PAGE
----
Worldwide Sourcing Adds Jobs to U.S. Economy, IT Association Says
[Editor's note: Worldwide sourcing of information technology jobs, criticized by some liberals and conservatives alike as a drain on the U.S. economy, was defended as an economy-booster in a June 30 statement by the Information Technology Association of America (ITAA).]
According to the Information Technology Association of America (ITAA), worldwide sourcing of certain jobs is actually a boost for the U.S. economy--and the group provides the data to back up its position.
"Worldwide sourcing of computer software and services increases the number of U.S. jobs [and] improves real wages for American workers by pushing the U.S. economy to perform at a higher level," said the ITAA, summarizing the results of a study it commissioned from Global Insight, a leading economic analysis, forecasting, and financial information company. The study was completed on March 30, 2004.
The Global Insight research team was led by the firm's chief economist, Dr. Nariman Behravesh, who is regularly rated by the financial press as one of the world's most accurate economic forecasters. Nobel Prize-winning economist Dr. Lawrence R. Klein, founder of Wharton Econometric Forecasting Associates (WEFA) Inc., also contributed to the study.
"We have long held the position that global sourcing creates more jobs and higher real wages for American workers," said ITAA President Harris N. Miller. "Now we have the data that prove it. Far from being an economic tsunami that washes away domestic IT employment as some believe, global sourcing helps companies become more productive and competitive."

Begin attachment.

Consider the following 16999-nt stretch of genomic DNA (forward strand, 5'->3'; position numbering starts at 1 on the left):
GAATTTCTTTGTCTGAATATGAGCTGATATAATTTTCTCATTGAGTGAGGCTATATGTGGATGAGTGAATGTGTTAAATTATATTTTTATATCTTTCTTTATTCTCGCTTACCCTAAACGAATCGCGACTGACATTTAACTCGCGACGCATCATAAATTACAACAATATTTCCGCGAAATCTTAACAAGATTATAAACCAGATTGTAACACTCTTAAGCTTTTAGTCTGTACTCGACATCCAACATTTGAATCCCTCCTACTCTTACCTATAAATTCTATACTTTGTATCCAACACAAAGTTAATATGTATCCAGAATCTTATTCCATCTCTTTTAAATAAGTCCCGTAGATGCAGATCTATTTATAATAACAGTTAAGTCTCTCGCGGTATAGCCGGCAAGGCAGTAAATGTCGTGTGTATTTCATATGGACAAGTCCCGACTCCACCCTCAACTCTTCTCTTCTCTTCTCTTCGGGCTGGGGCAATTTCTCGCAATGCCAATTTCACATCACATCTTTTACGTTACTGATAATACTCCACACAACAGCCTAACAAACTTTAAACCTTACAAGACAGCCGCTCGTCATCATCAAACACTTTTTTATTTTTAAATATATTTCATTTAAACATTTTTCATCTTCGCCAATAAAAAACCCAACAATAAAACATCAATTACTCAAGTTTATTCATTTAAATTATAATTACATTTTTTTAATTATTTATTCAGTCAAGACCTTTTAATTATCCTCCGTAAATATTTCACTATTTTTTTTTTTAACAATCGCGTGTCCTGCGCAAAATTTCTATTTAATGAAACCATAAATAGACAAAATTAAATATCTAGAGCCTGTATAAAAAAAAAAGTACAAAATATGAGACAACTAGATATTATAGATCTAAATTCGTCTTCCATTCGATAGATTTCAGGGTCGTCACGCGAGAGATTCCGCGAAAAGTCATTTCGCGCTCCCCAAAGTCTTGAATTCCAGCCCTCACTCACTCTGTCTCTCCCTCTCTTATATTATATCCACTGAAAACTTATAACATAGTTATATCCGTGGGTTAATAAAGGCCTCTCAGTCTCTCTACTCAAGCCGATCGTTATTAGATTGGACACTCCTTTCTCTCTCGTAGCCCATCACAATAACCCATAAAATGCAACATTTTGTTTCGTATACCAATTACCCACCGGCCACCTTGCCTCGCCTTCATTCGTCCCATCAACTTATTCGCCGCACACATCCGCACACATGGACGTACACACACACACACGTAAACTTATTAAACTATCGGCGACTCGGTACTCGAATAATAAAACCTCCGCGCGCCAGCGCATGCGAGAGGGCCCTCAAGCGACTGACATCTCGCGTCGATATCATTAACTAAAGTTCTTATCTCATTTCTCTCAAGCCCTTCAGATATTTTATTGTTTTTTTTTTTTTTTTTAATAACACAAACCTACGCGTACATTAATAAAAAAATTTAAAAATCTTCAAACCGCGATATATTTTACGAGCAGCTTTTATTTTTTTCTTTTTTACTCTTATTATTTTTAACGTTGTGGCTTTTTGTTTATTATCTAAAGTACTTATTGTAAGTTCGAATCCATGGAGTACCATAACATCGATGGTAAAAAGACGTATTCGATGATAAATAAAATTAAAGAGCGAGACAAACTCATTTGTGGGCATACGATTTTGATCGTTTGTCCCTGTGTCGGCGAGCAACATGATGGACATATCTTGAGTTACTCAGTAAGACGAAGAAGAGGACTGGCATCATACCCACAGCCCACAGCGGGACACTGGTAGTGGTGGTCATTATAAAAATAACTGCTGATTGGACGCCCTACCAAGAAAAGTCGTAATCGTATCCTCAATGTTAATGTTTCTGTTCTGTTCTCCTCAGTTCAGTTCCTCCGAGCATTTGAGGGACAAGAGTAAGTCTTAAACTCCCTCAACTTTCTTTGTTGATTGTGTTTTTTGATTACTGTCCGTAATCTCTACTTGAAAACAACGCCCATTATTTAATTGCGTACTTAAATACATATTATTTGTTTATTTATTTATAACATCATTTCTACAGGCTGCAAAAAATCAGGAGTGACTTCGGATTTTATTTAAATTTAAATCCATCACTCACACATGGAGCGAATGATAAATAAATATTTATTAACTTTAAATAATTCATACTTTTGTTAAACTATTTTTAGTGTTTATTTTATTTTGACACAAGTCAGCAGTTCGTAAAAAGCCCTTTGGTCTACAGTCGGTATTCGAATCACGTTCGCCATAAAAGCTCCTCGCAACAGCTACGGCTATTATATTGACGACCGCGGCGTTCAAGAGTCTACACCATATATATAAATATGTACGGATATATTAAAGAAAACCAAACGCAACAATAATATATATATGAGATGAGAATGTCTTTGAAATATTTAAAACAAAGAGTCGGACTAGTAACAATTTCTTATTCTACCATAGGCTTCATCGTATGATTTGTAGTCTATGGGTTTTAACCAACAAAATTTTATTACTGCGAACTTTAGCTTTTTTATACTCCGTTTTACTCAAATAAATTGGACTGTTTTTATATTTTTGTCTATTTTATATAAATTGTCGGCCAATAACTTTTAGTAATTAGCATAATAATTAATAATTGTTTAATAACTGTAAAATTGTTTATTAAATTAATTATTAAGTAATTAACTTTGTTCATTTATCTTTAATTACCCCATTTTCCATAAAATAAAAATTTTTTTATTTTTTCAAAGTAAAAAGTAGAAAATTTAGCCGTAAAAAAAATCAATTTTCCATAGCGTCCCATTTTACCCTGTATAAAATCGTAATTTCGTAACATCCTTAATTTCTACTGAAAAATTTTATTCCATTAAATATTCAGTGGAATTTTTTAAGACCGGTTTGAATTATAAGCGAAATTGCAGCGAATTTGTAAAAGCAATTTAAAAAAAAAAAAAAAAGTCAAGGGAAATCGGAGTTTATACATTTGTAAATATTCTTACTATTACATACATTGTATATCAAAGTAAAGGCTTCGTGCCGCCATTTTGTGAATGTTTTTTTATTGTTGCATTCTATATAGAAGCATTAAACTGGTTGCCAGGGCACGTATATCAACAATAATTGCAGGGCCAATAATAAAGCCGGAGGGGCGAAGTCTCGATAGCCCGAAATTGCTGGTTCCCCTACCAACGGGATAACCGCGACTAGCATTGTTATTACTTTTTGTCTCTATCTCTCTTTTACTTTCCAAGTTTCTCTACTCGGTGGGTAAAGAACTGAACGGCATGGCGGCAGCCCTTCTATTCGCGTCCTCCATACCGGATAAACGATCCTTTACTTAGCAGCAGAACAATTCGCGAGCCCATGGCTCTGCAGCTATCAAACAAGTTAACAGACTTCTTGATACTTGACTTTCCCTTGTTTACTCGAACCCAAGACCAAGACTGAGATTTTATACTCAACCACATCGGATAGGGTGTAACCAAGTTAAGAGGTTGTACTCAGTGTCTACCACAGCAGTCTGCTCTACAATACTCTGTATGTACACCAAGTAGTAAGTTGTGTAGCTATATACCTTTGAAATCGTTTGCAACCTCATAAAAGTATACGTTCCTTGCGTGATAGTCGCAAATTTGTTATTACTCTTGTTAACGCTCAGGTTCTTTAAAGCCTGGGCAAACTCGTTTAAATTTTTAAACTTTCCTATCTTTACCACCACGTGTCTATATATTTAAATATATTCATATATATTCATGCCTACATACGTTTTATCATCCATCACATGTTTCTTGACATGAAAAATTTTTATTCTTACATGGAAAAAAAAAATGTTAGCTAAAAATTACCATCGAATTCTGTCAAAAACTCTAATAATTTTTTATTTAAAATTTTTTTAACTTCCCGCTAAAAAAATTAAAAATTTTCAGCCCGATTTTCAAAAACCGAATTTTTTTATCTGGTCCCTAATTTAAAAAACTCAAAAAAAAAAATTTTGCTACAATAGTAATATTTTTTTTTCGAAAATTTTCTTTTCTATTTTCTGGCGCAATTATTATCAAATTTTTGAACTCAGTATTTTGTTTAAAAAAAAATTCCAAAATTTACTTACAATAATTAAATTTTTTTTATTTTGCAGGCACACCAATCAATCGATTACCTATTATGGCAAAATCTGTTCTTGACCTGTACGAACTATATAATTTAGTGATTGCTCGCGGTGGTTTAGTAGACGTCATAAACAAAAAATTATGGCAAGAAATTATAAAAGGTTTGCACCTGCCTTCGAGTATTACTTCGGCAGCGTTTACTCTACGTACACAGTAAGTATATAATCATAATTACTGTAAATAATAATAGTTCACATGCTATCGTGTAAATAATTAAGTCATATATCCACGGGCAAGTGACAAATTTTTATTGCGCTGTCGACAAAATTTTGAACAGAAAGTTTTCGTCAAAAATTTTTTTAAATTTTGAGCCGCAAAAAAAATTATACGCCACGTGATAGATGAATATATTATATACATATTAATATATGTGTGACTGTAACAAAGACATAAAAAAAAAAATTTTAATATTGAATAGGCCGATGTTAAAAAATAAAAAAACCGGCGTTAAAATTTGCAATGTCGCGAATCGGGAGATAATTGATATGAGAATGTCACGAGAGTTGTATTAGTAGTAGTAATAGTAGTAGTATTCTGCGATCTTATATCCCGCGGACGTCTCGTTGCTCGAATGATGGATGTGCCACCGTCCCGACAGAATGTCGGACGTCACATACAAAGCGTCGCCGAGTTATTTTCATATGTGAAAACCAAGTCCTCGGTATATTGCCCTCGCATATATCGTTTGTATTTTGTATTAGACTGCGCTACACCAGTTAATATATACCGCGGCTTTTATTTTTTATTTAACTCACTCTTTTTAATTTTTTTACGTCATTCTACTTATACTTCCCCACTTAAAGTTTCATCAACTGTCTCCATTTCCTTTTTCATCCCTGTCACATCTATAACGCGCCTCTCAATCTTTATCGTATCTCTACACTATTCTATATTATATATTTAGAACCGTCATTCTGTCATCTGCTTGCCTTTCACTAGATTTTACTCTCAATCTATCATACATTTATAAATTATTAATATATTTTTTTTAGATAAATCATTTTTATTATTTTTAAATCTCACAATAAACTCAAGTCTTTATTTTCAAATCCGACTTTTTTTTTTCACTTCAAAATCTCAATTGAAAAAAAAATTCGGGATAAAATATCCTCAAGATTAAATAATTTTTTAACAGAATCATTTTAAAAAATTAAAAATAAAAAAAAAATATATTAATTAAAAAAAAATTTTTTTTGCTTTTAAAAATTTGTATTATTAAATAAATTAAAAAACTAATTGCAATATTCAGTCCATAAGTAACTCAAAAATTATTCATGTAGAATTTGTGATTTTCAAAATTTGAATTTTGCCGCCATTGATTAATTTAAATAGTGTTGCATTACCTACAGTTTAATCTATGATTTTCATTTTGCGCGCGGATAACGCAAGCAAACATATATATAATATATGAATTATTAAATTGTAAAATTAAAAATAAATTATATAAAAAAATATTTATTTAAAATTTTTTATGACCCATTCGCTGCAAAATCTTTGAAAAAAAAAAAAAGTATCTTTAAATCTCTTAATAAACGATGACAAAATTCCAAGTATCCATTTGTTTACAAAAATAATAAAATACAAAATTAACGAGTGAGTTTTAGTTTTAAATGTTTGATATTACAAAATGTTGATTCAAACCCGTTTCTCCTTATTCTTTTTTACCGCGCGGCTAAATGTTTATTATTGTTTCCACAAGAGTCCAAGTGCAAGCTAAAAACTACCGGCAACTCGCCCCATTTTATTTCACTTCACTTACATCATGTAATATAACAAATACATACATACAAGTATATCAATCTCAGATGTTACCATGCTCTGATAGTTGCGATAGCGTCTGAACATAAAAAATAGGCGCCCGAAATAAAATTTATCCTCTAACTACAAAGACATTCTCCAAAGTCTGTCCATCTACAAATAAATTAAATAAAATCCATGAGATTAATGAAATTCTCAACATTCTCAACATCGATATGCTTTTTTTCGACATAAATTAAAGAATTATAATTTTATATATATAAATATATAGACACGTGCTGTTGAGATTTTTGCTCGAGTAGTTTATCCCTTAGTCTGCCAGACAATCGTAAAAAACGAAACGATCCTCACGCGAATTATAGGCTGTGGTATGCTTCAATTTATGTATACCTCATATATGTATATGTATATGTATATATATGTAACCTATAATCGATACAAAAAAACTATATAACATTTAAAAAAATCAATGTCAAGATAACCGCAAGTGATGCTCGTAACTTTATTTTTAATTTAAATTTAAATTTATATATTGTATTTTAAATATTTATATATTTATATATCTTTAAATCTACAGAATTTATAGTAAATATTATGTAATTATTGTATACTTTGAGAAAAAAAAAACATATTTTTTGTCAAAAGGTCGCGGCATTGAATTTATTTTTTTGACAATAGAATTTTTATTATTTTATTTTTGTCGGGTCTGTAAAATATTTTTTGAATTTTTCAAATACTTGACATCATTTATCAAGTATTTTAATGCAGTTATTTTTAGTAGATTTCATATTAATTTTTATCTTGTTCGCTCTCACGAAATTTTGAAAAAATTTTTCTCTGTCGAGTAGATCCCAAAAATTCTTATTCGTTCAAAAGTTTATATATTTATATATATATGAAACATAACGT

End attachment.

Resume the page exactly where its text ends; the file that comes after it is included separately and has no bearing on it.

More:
The study revealed several other important new insights. Between 2000 and 2003, job losses to offshore outsourcing--either domestic jobs eliminated or jobs created overseas instead of in the United States--totaled 104,000, about 35,000 per year. According to the ITAA/Global Insight report, most of those job losses were caused by factors other than worldwide sourcing, such as the overall slowdown in the U.S. and global economies and the bursting of the telecom and dotcom bubbles.
Better Pay, Improved Economy
Among the major findings of the ITAA/Global Insight study are the following:
- Worldwide sourcing of information technology (IT) services and software increases total employment in the United States, generating an additional 90,000 U.S. jobs in 2003. By 2008, net new jobs will total 317,000.
- In the software and services area, the U.S. economy will create 516,000 jobs over the next five years in an environment with global sourcing, but only 490,000 without it. Of the 516,000 new jobs, 272,000 will go offshore and 244,000 will remain onshore. Thus, the U.S. IT workforce will continue to grow.
- Global sourcing adds to the take-home pay of average U.S. workers. With inflation kept low and productivity high, worldwide sourcing will increase real wages in the U.S. by 0.13 percent in 2003, climbing to 0.44 percent in 2008.
- The cost savings and use of offshore resources lower inflation, increase productivity, and lower interest rates. These boost spending and increase economic activity.